For on­line gamers, On­Live stream­ing ser­vice is on point

Austin American-Statesman - - TECHMONDAY - By Hi­awatha Bray

What hap­pens when you try to play a 3-month-old video game on a 4-year-old per­sonal com­puter? Bad things, usu­ally. The new­est games of­ten re­quire more com­put­ing power than an old ma­chine can de­liver.

Yet I hap­pily played the lat­est “Splin­ter Cell” game on an ag­ing Ap­ple Macin­tosh lap­top the other day. Of course, I wasn’t re­ally run­ning the game on the Mac. I played the game us­ing On­Live, a new ser­vice that es­sen­tially broad­casts high-pow­ered games over the In­ter­net.

Gam­ing has been mov­ing on­line for a while. Many desk­top com­puter gamers down­load the soft­ware at on­line stores like Valve Corp.’s Steam ser­vice, which fea­tures about 1,100 games. There’s also, an on­line game sub­scrip­tion ser­vice that for a flat fee lets Win­dows PC users down­load and play mostly older video games.

But with these ser­vices, the game is ac­tu­ally run­ning on your com­puter. Not so with On­Live, which is more like the on­line video ser­vice Hulu. In­stead of stream­ing old TV shows, On­Live streams games.

The ser­vice of­fers about two dozen ti­tles so far, in­clud­ing re­cent high-end hits such as “Splin­ter Cell: Con­vic­tion,” “As­sas­sin’s Creed II,” and “Lego Harry Pot­ter.”

To play, a sub­scriber down­loads a small pro­gram that acts like a me­dia player. Ac­ti­vat­ing it con­nects you to one of On­Live’s three high-pow­ered com­put­ing cen­ters, in Vir­ginia, Texas, or Cal­i­for­nia. The game ac­tu­ally runs on a com­puter in the cen­ter; the soft­ware on your ma­chine only dis­plays the game and trans­mits the com­mands you send via key­board and mouse.

This might make sense for slow­mov­ing puz­zle games like those on Face­book. But to play a fast-paced run-and-gun ac­tion game, you need in­stant re­sponses to ev­ery mouse

Con­tin­ued from B click.

Now imag­ine play­ing over the In­ter­net, on a ma­chine lo­cated hun­dreds of miles away. Even a small glitch in the net­work ought to make the game un­playable. It’s hard to see how On­Live could pos­si­bly work. But it does. I had no prob­lem play­ing “Bat­man: Arkham Asy­lum” on a 3-year-old Dell lap­top. On-screen graph­ics were sharp and rich, and the game re­sponded im­me­di­ately to ev­ery twitch of the mouse. It felt ex­actly as if I had in­stalled the soft­ware on my lo­cal com­puter.

I had equal suc­cess play­ing “Splin­ter Cell: Con­vic­tion” on that 4-year-old Mac lap­top. That is even more im­pres­sive than it sounds, be­cause the Mac-com­pat­i­ble ver­sion of this game doesn’t ar­rive un­til Oc­to­ber. No mat­ter; Macs can play any On­Live game.

Fair warn­ing, though; the one-but­ton mouse used by Macs is use­less for ac­tion games. Get a stan­dard PC mouse if you want to live.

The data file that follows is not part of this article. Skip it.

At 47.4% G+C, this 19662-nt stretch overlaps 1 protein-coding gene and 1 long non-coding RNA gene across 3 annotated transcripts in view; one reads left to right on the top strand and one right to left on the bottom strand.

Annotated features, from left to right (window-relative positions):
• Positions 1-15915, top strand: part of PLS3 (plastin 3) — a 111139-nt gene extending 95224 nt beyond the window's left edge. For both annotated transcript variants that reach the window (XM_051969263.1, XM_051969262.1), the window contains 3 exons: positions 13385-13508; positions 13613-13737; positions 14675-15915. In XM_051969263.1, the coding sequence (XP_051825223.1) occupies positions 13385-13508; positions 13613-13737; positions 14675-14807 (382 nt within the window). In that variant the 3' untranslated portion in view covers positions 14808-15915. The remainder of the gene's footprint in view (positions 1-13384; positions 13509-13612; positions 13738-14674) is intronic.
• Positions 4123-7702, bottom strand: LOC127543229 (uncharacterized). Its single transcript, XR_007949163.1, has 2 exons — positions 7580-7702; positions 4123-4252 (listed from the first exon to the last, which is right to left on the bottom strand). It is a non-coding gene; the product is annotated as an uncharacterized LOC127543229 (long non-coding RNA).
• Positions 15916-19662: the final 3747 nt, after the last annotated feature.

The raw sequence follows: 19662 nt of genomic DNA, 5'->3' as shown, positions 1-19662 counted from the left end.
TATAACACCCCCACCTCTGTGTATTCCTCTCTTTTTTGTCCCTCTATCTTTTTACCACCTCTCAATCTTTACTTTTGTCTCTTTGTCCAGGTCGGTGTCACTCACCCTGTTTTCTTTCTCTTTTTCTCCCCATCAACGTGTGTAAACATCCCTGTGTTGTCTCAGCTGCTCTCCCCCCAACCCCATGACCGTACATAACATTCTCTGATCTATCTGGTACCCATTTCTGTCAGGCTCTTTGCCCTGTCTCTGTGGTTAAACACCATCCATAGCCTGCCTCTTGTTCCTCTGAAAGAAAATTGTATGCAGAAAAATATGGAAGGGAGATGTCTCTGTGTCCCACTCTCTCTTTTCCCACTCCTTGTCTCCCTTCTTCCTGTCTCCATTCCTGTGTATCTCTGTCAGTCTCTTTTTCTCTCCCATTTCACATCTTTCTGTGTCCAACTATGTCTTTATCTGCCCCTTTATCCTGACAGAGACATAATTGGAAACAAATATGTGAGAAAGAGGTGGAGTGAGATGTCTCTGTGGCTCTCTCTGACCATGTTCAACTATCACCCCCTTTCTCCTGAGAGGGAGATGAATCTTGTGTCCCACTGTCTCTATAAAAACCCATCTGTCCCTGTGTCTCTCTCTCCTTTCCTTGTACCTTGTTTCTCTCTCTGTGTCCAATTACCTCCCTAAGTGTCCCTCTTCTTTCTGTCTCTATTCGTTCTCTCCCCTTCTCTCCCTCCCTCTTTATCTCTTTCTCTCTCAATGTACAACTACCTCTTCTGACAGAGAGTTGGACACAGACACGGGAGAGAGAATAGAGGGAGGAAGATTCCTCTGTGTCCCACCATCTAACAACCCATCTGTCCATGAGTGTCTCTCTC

Your On­Live ac­count works on any com­pat­i­ble com­puter, so you can log on at work or a friend’s house and re­sume a game where you left off. And al­though it works with older ma­chines, they can’t be too old. You will need a dual-core pro­ces­sor; sin­gle-core Pen­tiums just aren’t fast enough. You also need a fast In­ter­net con­nec­tion, with down­load speeds of at least 5 megabits. That’s a prob­lem for peo­ple with slower DSL broad­band, though cable mo­dem users should have no trou­ble. How­ever, se­vere net­work con­ges­tion can spoil a game even if you have a fast con­nec­tion.

On­Live presently re­quires users to plug in an Eth­er­net cable. Wi-Fi wire­less ser­vice isn’t sup­ported, though On­Live founder Steve Perl­man told me they hope to change this in a few weeks.

But just be­cause On­Live is on the In­ter­net doesn’t mean it’s free. On the con­trary, it can get a lit­tle costly. On­Live in­vestor AT&T Inc. is of­fer­ing free one-year mem­ber­ships to new users, but af­ter that, the ser­vice will charge $4.95 a month in ad­di­tion to fees to ei­ther rent or buy the games.

You will gen­er­ally pay around $5 to play a ti­tle for three days, or $9 for five days. Some games cost just $10 to buy out­right, but “Splin­ter Cell: Con­vic­tion” goes for $60, its stan­dard re­tail store price. When you buy a game, On­Live stores it re­motely and guar­an­tees to keep it for you for at least the next three years. If you let your monthly sub­scrip­tion lapse, you can no longer play the games you “own.’’

Still, break­through technology is rarely cheap, and an­other break­through lies ahead. On­Live is work­ing on a de­vice that will stream games to your home TV, and even­tu­ally hopes to of­fer the ser­vice on smart­phones and tablet com­put­ers. The com­pany’s ul­ti­mate goal is in­stant high-end gam­ing, on any In­ter­net-con­nected de­vice — and so far, On­Live is get­ting it done.

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